An interview with Ariel Sharon

"An interview with Ariel Sharon" Continued...

Syria is hosting the most dangerous terrorist organizations. Therefore, I would like the strike to be a one-time action, but that depends on the situation.

You have said on several occasions that you will expel Arafat, but he is still there. Is that still an option for you? I will not take it out of consideration. The option is there, hanging over his head.

You mentioned about the Palestinian prime minister—the last one is out, the current one is in for 30 days. Given the doctrines, beliefs, objectives, and goals that we have heard from the Palestinian leadership, does it matter who is in this position? Will he have any authority to do anything apart from Arafat? To take the case of Abu Mazen [Mahmoud Abbas], he fell for two reasons. One, Arafat was undermining him from the first day, and the second thing, instead of taking the necessary steps against the terrorist organizations, he decided to make a deal with them. We talked to him many times. I always warned him, I told him that they are going to hurt him, they are not going to hurt us, but he still preferred to make deals with them, and that’s what happened.

You are famous for, among other things, having given President Bush a helicopter tour, which greatly influenced him, when he saw how tiny Israel is. Do you have a sense that you reached him on a certain level, a personal level of understanding about what is at stake here? How deep is his understanding of the region? I think that he understands. Above all, he understands the danger of terror—local, regional, and international. I think he understands very well that one cannot compromise with terror, and that if we would like to secure our lives and to defend our values, we have to fight terror. He has shown leadership and determination.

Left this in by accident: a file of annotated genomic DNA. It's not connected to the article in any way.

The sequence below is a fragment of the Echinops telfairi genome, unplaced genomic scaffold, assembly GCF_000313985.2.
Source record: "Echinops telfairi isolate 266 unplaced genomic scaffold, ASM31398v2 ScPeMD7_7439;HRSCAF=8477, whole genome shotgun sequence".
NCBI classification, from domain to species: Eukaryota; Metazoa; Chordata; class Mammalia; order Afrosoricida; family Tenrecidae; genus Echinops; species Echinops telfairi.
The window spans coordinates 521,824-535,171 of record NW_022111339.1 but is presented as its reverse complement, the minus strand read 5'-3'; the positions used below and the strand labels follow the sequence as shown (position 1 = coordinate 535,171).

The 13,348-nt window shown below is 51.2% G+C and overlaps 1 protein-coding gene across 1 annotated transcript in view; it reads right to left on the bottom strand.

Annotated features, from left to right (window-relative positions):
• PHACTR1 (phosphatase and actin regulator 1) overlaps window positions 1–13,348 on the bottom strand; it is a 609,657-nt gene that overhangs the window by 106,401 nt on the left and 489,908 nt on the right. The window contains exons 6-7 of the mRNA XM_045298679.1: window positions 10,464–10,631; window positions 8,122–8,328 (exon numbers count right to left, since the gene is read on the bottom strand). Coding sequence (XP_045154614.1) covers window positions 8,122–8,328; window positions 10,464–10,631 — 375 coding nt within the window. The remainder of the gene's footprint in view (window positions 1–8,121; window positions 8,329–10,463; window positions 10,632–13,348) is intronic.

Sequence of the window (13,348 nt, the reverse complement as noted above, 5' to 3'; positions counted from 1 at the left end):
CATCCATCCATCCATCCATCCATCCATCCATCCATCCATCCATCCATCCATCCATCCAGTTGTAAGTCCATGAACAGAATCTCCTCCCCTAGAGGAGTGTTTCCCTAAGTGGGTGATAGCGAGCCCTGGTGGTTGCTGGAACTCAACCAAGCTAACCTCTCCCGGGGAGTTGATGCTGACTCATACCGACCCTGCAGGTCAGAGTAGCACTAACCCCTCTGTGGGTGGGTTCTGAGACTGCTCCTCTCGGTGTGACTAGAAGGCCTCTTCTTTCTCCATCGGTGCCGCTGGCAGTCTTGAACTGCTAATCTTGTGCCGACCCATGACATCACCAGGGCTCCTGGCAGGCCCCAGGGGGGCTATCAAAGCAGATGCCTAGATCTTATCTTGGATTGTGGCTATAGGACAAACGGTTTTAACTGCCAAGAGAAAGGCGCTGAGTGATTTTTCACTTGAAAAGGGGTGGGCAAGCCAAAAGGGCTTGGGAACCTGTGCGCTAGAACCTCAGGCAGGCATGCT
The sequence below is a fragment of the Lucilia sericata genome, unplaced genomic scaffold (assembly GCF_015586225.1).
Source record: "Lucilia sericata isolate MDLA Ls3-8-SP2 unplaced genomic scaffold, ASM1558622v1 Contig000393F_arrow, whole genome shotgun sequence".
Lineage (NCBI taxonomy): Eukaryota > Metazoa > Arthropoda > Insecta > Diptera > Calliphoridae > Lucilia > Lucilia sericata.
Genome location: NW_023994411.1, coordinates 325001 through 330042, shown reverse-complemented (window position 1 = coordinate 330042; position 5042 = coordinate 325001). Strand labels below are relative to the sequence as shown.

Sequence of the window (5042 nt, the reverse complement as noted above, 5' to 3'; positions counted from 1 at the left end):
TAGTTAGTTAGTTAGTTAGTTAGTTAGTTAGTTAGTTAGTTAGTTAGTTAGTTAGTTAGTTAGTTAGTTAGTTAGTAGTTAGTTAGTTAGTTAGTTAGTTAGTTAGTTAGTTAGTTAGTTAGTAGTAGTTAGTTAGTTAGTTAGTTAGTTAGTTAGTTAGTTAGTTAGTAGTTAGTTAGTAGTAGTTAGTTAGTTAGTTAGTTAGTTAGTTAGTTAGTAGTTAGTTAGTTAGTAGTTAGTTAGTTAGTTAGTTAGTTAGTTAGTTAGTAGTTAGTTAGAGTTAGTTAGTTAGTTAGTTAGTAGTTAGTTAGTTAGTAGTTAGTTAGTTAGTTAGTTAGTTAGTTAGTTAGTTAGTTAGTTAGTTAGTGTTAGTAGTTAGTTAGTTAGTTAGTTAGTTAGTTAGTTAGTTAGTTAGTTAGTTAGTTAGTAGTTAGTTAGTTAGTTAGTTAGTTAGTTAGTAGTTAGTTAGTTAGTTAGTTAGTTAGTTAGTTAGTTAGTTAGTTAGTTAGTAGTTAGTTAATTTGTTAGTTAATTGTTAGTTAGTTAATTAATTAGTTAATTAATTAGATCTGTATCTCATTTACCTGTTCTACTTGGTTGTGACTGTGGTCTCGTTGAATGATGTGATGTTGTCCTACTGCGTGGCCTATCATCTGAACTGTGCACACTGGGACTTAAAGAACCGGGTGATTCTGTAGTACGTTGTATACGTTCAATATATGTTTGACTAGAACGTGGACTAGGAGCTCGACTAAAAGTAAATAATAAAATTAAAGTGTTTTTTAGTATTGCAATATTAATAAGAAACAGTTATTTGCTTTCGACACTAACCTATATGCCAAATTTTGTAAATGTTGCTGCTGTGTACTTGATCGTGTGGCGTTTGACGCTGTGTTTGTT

You have been through so much, so many wars, so many threats that your enemies are going to wipe out Israel. Is there any cause for optimism? I’m an optimist. First, you have to know that this is not the hardest period that we have had; we have had much harder situations.

Second, we’ve been involved with terror for more than 120 years, Arab terror. And we’ve had many wars—the war of independence, ’56, ’67, ’72, ’82, and 2000. So we have had very hard days. But at the same time we’ve managed tremendous achievements here, though we were holding the sword in our hand. We brought millions of Jews here, from 102 countries, speaking 82 languages, and none of them spoke Hebrew. We managed to revive the Hebrew language, the language of the Bible. We managed to develop sophisticated industry, including high technology. And we managed to build serious centers of research and science, beautiful music, the most advanced agricultural system. Therefore, I think that we can look forward with optimism.

You have just observed Yom Kippur, a period of reflection for the Jewish people, a period of self-examination. When you look inside yourself, and when you look at your highs and your lows, and all you’ve done for this country and for the Jewish people, how would you hope that they remember you? I don’t think I have accomplished what I still have to accomplish. There is one thing that I would like to do, and that’s to bring security and peace to the Jewish people.

© 2014 Tribune Content Agency, LLC.

Cal Thomas
Cal Thomas

Cal, whose syndicated column appears on WORLD's website and in more than 500 newspapers, is a frequent contributor to WORLD's radio news magazine The World and Everything in It. Follow Cal on Twitter @CalThomas.


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